'Coyote' By Roddy Doyle- Chapter 5
2017-07-04 14:52:15 -
People, money and Ireland. The news came from Brussels: these would be the priorities in the divorce proceedings between Britain and the EU, the issues that would have to be resolved before negotiations on any future relationship could start.

The Coyote, back in Dublin, looked in his rearview mirror and saw the glee on the faces behind him in the taxi. He saw pride – and heard it too.

–Look at that – we’re third on the list.
The leaked details of a dinner in Downing Street delivered even more delight.
–I’ve never liked Juncker but he sure put Theresa May back in her box.
–Who’s Juncker?
–Your man – you know. The EU fella. He’s a cynical prick but he wiped the floor with Thatcher – sorry, May.
Then Theresa May accused EU officials in Brussels of trying to deliberately interfere in the British general election; they did not, she said, want Britain to prosper.
At the same time that May stood on Downing Street and made this accusation, the Coyote was back in Dermot Kelly’s kitchen. Kelly was a bachelor and everything he needed – except his bed and the toilet – was in the kitchen. The television was parked at the end of the kitchen table. He just had to move the salt and pepper to have the perfect picture.

They watched the news while they ate what Kelly called a South Armagh fry, which seemed to be five different types of bread, fried, and a slice of bacon.

–She says no deal is better than a bad deal, said Kelly. –Well, I’m betting they won’t even get as far as turning down a bad deal.
–You are right, said the Coyote.
–That’s encouraging, said Kelly. –No dissent in the team. One thing, though.
–You’ve been going on about Gibraltar.
–But there hasn’t been a mention of the place, said Kelly.
–No, the Coyote agreed. –But – .
–The tribe always needs an enemy.
–That sounds grand, said Kelly. –But what does it mean?
–I will make a prediction, said the Coyote.
–Good man, said Kelly. –How’s the grub, by the way?
–Delicious, the Coyote lied. –You wish to hear my prediction?
–Go on.
–Britain and Spain will go to war, said the Coyote.
–Ah now, said Kelly. –You’re pulling my fuckin’ leg now.
The Coyote lifted his knife and fork.
–My hands are otherwise occupied, he said. –I have no wish to pull your leg. But I have seen this happen. And so have you. Believe me. The tribe always needs an enemy.
He clicked his fingers.
–Overnight. The man who sat beside you in school becomes the man who comes to murder your family. I say it again and we must be ready. Britain and Spain will go to war.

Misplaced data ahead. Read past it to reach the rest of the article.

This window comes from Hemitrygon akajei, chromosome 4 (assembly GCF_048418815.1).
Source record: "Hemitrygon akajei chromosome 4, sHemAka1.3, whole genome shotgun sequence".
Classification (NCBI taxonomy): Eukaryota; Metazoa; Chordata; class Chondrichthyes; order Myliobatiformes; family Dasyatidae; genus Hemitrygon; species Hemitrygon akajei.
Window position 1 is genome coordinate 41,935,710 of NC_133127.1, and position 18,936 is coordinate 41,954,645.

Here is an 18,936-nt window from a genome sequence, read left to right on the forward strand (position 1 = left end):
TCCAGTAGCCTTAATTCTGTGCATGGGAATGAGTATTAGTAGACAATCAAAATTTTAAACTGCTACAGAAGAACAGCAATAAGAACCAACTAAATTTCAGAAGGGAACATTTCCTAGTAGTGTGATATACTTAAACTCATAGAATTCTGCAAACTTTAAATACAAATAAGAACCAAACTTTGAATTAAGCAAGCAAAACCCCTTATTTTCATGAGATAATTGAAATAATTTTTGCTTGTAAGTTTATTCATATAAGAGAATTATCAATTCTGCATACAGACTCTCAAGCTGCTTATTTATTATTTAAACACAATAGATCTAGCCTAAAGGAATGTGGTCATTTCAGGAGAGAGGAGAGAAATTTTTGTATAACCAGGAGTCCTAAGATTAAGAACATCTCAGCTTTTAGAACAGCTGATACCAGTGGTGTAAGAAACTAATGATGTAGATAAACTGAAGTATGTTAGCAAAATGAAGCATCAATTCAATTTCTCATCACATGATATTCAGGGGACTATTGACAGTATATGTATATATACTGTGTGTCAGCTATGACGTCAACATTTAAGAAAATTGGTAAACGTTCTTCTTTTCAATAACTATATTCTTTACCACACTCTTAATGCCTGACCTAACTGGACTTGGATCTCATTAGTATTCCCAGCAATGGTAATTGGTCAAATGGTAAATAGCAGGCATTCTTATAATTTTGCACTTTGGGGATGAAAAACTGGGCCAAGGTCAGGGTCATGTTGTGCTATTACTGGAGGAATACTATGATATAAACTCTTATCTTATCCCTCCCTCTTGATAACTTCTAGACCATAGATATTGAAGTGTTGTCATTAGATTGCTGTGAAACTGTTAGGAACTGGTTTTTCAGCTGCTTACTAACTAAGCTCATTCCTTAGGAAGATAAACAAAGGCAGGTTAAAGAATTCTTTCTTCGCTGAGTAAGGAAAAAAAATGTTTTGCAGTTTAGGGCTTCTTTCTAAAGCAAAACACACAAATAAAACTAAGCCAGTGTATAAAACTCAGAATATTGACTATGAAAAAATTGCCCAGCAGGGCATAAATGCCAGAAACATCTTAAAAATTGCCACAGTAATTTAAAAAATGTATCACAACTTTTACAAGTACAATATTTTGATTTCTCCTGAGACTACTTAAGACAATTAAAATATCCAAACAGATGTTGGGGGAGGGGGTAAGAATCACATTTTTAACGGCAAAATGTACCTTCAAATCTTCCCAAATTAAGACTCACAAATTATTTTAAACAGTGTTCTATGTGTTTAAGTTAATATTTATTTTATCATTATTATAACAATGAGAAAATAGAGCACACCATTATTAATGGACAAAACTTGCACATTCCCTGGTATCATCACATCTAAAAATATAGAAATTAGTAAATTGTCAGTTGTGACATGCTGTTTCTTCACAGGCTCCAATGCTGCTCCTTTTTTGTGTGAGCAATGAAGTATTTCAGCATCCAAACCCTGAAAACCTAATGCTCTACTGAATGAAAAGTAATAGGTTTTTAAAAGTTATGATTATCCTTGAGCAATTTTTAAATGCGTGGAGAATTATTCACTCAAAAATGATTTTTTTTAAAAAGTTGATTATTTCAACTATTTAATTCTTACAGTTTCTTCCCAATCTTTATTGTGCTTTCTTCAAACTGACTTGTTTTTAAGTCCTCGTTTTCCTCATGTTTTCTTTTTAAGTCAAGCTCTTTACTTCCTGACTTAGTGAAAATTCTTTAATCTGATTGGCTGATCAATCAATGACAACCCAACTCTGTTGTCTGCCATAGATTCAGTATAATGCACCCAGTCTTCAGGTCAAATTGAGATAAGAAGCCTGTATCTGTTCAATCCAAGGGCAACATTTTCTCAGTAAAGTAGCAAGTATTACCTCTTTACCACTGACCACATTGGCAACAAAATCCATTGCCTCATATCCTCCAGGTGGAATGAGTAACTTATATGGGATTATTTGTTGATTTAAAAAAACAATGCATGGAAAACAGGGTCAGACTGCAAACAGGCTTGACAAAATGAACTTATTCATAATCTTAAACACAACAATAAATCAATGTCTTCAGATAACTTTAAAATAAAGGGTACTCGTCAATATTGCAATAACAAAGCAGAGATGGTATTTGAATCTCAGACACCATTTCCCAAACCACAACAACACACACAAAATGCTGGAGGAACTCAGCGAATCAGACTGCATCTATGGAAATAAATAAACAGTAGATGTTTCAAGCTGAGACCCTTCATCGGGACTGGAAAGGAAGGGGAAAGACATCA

And he was right.

On the 28th of January 2018, Britain declared war on Spain, half an hour before Spain intended declaring war on Britain. The first action of the newly crowned King William V was the break the news to the nation. (His father, Charles III, had died at Elizabeth II’s funeral two weeks earlier.) Britain was at war with Spain and, consequently, with France, Germany, Poland and the other members of the EU, including Ireland. Ireland was at war with itself, and the border at the bottom of Kelly’s field was now No Man’s Land.
What happened was this:

Old people had voted for Brexit. Theresa May understood this; she was one of them, herself. She had voted to remain – she said – but she’d had to fight the urge not to put her mark in the exit box. She had called the election in April 2017 because she wanted that vote – those votes, those old men who had loved the Falklands War, who could sometimes delude themselves that they were veterans of the Second World War, the men and women who remembered – or thought they remembered – a time before the EU, or the EEC, or the Common Market, or ‘bloody Europe’, when Britain ruled the waves, when British people all looked exactly the same, when British bananas could be any shape they wanted to be. When the Spanish knew their place – in bloody Spain – and were too afraid and hopeless to look sideways at Gibraltar, which was British.
Jingoism had worked for Trump and Farage. And it worked for May. Her tribe’s enemy was Europe and she swept to victory in June ’17. But Europe – the EU – was boring, too tricky and tedious to sustain the tribe’s hatred for the five years to the next election. An enemy was needed – a real one, with a face, a complexion, a language.

The Coyote walked down to the border with Kelly.
–Soon, he said, –this will be a war zone and you will be a very wealthy man.
–Or a dead one, said Kelly, quite cheerfully.
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